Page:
Manage nutrients for winter wheat



August 31, 2021 - 8:47 AM

As August comes to an end, farmers begin a busy time of year, preparing for corn and soybean harvest, and planning for winter wheat planting. While everything seems to hit at once this time of year, there are things farmers can do now to help be prepared for the winter wheat growing season. Now is the time to starting preparing your nutrient management plan for your winter wheat acres.  

Many farmers become complacent with a “one size fits all” nutrient management plan, but in reality, no field is the same. Using a blanket fertilizer application on all your acres leaves room for wasting money by over-applying fertilizer, or risks under-applying fertilizer, and falling short of the yield potential of a field. The simplest way to avoid this from happening, is to apply the correct amount of nutrients to each field according to the field’s current nutrient levels, yield potential, and the uptake of the next crop

The first step in creating a nutrient management strategy can be taken now, before the busy harvest season hits. Taking soil samples in each field will enable you to identify the areas in the soil that need improvement. The most common issues in our soils are low pH and Nitrogen deficiencies. If soils are too acidic for optimal wheat growth (<6.0), then positive results can be seen from liming the field. Additionally, most fields are going to require nitrogen inputs, but the amount will vary for each field depending on soil type, expected yield, and existing nitrogen credits. Producers can also see yield improvements with small phosphorus applications.

Soil samples should be taken each year for N, P, and K content of the soil, or every 5 years at the minimum. The more regularly you get your fields sampled, the more often you will be able to change your applications to fit the field’s needs. Soil Samples can be handled through our extension offices, where we can lend our soil probes to collect your samples, as well as give you instructions on how to get the best samples from the field. We can also send your samples to the KSU soil lab to do all the testing. 

Once you get your soil test results back, you will be able to plan a fertilizer application. Your soil test results from the lab will include the amount of each nutrient you need to apply to reach optimum levels for wheat growth, but you can be even more specific with your nitrogen calculations. Using the equation by KSU, you can include your yield goal, soil texture, previous crop credits, and your results from the soil test to get a more accurate idea of the nitrogen needs of the field. The equation is as follows:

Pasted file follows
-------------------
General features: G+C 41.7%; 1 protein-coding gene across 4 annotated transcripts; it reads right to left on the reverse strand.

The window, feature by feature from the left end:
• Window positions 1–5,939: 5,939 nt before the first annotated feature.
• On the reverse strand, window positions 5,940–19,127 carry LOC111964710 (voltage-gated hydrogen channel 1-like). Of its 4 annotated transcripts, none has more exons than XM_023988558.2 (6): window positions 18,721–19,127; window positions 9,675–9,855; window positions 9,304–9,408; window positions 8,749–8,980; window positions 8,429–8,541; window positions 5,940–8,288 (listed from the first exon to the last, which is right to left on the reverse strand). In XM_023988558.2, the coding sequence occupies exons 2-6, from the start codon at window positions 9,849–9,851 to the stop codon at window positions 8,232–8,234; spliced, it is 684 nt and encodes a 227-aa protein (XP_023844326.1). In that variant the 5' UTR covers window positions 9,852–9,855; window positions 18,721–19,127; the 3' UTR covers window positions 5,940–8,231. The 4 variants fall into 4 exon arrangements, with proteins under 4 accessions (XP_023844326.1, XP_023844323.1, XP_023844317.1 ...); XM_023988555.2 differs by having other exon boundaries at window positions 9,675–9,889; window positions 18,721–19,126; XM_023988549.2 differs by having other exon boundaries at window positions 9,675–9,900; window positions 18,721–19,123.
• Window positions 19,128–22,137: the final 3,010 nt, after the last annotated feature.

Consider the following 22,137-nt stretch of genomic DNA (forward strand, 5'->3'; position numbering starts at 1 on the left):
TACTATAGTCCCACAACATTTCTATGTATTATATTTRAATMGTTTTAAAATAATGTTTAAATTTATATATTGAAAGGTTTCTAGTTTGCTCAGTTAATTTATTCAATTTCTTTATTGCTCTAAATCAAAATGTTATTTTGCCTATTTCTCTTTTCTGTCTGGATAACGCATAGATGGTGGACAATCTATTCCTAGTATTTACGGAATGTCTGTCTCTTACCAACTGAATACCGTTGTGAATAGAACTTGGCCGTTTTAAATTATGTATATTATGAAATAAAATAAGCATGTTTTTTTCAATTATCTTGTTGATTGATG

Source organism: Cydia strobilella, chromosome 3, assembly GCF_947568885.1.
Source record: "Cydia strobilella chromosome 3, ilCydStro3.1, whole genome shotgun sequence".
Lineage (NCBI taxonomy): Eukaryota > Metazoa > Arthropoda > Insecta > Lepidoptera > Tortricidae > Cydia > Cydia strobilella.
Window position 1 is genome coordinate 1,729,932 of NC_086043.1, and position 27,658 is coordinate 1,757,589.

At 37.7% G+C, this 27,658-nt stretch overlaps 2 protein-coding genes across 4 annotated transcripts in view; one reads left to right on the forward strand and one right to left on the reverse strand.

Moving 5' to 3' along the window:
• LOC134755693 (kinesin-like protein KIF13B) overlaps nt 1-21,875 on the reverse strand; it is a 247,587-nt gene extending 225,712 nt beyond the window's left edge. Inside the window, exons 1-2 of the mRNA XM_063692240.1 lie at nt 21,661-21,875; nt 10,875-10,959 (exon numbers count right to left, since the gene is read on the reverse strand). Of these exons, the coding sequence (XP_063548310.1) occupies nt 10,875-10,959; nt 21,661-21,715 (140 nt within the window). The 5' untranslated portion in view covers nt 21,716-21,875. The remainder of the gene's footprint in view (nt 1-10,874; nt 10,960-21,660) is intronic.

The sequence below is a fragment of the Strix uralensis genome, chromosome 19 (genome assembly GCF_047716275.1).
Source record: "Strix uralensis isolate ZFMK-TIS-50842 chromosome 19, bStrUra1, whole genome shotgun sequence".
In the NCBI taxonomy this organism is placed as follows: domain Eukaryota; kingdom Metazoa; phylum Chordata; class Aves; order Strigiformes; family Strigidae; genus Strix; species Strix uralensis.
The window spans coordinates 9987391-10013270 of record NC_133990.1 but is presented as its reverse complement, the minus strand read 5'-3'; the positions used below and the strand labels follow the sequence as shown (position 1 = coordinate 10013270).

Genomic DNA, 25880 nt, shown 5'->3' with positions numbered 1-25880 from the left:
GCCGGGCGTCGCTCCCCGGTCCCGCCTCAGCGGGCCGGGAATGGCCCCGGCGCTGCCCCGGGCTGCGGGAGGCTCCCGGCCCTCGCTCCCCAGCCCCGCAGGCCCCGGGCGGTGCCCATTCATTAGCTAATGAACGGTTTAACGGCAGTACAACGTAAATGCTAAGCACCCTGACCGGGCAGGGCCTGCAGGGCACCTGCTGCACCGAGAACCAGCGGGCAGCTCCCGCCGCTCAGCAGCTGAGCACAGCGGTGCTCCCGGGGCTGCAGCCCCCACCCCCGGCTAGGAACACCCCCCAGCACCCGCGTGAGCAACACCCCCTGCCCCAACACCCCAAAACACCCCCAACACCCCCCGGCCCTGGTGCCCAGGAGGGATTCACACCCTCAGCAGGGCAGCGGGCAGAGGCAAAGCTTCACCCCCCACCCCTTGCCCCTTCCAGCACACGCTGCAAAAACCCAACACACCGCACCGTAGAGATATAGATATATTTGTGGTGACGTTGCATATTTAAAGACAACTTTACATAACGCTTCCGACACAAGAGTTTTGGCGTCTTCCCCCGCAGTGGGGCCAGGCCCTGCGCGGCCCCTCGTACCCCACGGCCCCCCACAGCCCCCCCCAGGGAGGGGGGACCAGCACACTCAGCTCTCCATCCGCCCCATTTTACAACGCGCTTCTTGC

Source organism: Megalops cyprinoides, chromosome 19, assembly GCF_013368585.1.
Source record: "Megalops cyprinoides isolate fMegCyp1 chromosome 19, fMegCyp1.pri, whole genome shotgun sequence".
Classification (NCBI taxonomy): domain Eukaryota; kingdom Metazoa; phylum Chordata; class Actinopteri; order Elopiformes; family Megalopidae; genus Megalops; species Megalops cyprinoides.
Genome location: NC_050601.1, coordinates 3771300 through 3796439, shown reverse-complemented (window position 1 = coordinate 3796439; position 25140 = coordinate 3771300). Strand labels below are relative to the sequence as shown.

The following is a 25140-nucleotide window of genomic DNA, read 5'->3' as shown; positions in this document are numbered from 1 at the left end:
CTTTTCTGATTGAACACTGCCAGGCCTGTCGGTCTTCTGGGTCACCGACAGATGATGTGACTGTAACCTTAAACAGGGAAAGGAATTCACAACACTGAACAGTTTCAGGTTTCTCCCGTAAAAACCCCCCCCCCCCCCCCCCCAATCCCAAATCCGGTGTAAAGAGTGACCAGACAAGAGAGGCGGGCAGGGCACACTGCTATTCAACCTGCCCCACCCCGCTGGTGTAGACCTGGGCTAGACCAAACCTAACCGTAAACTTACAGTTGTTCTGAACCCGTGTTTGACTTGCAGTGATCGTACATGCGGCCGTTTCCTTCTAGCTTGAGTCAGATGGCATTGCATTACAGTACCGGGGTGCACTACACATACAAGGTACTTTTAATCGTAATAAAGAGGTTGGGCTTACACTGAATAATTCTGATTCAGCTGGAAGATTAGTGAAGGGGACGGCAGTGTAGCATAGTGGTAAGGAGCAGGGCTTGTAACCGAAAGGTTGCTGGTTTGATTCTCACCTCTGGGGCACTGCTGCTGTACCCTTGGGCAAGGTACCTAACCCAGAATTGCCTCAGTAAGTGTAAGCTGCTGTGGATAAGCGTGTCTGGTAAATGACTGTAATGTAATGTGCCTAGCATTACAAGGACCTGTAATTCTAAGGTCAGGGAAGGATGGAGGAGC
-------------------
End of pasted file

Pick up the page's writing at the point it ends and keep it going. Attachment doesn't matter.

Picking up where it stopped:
N Recommendation(lbs./acre) = (yield goal x 1.75) Soil texture adjustment- previous crop adjustment- previous year manure- profile nitrogen soil test. Different soil labs will use different methods to find the amount of each nutrient in the sample. This equation uses results found through the Kansas State soil Lab.

Now that you know the inputs needed for each yield to meet its yield potential, you can plan how you will apply these nutrients. Small amounts of your total nitrogen needs can be applied pre-planting as a starter, along with any phosphorus and potassium applications. 

These applications can either be made by broadcasting solid fertilizer and incorporating it into the soil through tillage, or left on the surface in no-till situations. In no-till situations there is the added risk of nutrient stratification, so different soil testing strategies should be used. Nutrients can also be applied via a band application by knifing liquid fertilizer into the soil profile. Another common application is applying fertilizer at planting using the drill. 

Come spring time is where you will see the greatest yield boost from fertilizing with nitrogen. Not only will you not risk losing your nitrogen to leaching or volatilization over the dormant season, you will also have time to judge the condition of the crop, and make any adjustments to your original plan.  

After you have considered the current condition of the crop, you can go ahead with applying the remaining nitrogen before your wheat hits the jointing stage in mid-March, where you will see the greatest opportunity for increased yields.

Producers who enjoy premiums for high-protein wheat at the market, can also choose to make later applications of excess nitrogen to promote a higher protein wheat crop.

While it might not always seem worth the while, taking the time to have your fields soil tested will give producers the best chance to fertilize a successful wheat crop. For more information on soil testing or questions about winter wheat production, call Chad Guthrie at your local extension office, or reach him directly at [email protected] and 1-620-223-3720.